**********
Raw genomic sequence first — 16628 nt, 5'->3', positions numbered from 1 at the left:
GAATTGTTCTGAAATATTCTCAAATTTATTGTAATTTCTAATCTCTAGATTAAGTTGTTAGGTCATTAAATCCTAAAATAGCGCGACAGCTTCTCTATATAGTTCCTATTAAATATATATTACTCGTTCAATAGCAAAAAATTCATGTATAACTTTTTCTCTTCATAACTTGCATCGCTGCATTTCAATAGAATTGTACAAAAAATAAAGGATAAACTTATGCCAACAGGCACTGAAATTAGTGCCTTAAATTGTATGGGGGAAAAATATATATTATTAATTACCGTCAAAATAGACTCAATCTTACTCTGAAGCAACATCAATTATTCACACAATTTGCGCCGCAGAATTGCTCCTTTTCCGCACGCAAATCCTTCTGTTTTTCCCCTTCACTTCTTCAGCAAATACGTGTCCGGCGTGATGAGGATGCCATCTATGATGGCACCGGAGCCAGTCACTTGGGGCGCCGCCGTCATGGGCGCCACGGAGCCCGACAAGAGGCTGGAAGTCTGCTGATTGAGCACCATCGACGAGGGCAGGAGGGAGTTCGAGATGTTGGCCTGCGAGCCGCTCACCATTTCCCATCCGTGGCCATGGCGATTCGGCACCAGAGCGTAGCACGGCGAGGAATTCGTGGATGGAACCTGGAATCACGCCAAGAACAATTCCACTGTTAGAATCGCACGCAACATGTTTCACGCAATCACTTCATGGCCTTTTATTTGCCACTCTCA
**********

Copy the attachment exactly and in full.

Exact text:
Raw genomic sequence first — 16628 nt, 5'->3', positions numbered from 1 at the left:
GAATTGTTCTGAAATATTCTCAAATTTATTGTAATTTCTAATCTCTAGATTAAGTTGTTAGGTCATTAAATCCTAAAATAGCGCGACAGCTTCTCTATATAGTTCCTATTAAATATATATTACTCGTTCAATAGCAAAAAATTCATGTATAACTTTTTCTCTTCATAACTTGCATCGCTGCATTTCAATAGAATTGTACAAAAAATAAAGGATAAACTTATGCCAACAGGCACTGAAATTAGTGCCTTAAATTGTATGGGGGAAAAATATATATTATTAATTACCGTCAAAATAGACTCAATCTTACTCTGAAGCAACATCAATTATTCACACAATTTGCGCCGCAGAATTGCTCCTTTTCCGCACGCAAATCCTTCTGTTTTTCCCCTTCACTTCTTCAGCAAATACGTGTCCGGCGTGATGAGGATGCCATCTATGATGGCACCGGAGCCAGTCACTTGGGGCGCCGCCGTCATGGGCGCCACGGAGCCCGACAAGAGGCTGGAAGTCTGCTGATTGAGCACCATCGACGAGGGCAGGAGGGAGTTCGAGATGTTGGCCTGCGAGCCGCTCACCATTTCCCATCCGTGGCCATGGCGATTCGGCACCAGAGCGTAGCACGGCGAGGAATTCGTGGATGGAACCTGGAATCACGCCAAGAACAATTCCACTGTTAGAATCGCACGCAACATGTTTCACGCAATCACTTCATGGCCTTTTATTTGCCACTCTCA